I felt the sting without seeing his face. Caleb wore his emotion on his jaw. I could imagine he was clenching it pretty hard at this point. I reached for his hand under the table, and our fingers entwined. He thought I was offering support, but really I just needed to know he was still mine. I wanted to remind him that I was the one sitting at this table with him, not her.
He shifted in his seat. Cash had given him the third degree about how we’d met. As soon as she’d latched onto the idea that he’d been reluctant to go on the blind date with me, she’d wanted to know why.
“What about you, Cash? What’s your story?” Cash’s eyelashes tried to fly away. I bit down my smirk and prepared for a wild ride. Caleb had a knack for rooting out information. I was fairly certain that by the end of our meal, we’d know her whole life story.
She reached a manicured finger up to swipe her hair behind her ear. She was hiding something. I knew what a woman with a secret looked like; I stared at one in the mirror every day. Women wore their secrets in their eyes, and if you paid attention you would catch glimpses of sharp emotion, pooling through in regular conversation. Caleb asked her if she’d moved to Florida alone, and I caught a quick downward glance, before she cheerfully answered, “Yes.”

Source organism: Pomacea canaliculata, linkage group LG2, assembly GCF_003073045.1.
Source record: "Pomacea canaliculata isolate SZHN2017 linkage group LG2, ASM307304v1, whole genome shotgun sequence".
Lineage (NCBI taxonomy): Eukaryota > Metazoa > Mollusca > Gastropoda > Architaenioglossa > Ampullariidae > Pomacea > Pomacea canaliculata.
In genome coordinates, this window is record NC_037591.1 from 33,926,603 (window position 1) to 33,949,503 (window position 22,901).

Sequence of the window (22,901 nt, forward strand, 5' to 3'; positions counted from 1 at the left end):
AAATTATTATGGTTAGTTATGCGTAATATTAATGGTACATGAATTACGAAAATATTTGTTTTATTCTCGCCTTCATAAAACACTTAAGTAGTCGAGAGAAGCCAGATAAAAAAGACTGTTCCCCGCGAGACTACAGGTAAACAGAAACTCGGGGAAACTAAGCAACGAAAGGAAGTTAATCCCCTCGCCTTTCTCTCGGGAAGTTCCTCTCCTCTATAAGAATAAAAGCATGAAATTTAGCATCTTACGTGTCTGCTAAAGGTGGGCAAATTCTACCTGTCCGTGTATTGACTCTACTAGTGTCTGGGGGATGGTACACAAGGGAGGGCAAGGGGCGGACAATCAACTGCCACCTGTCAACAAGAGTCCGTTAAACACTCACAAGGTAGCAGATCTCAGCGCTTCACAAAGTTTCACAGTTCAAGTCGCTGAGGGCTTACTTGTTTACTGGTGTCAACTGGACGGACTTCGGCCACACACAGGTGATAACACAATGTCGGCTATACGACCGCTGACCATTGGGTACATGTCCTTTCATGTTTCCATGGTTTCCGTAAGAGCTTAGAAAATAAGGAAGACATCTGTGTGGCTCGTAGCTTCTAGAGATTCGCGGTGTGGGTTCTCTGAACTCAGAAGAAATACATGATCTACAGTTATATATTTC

I’d taken a psychology class in college that studied body language. One of the lectures had been called The Art of Lying. We had been required to run an experiment along with reading the chapter, in which we’d ask a person who was not in the class, a series of questions. Much to my delight, I’d discovered that a person who is recalling a real memory looks up and to the right, whereas a person who is utilizing the creative part of their brain — to lie — looks down and to the left. Cash was doing a lot of downward dogging with her eyes. Filthy. Little. Liar.
“Where does your family live?” Caleb asked. He was running a piece of my hair between his fingers. Cash looked on enviously.
“Oh, they’re around,” she said, waving off his question.
“My father lives here. My mother lives in New York.”
“Do you see him often?”
She shook her head. “Not really.”
Another f**ked up family, no doubt. I almost nodded in support.
“I wish I had more time,” she said quickly. “I’ve just been so busy with the move. We’re very close.”
Her mouth was open to deliver another lie, when our server arrived with the food. A shame. I wanted to hear it. The rest of the meal was accompanied by small talk. So, she was close to her father? Must be nice.
Caleb had hidden the boat from me. What else is he hiding? The knowledge that there could be more is rusting my brain. It’s all I can think about, until I am practically choking on my suspicion. I’ve been frowning so much I’m going to need a Botox shot at the end of this. One thing is certain: I need to find out if there is more, even if that means breaking his code of privacy. Caleb hates anyone in his office if he isn’t there. I’ve always given him his space, seeing that the entire rest of the house is mine, but tonight calls for snooping. I let Sam go home as soon as he puts Estella down. Normally, I make him stay for a few hours and watch TV with me, but as soon as seven o’clock comes, I practically shove him out the door.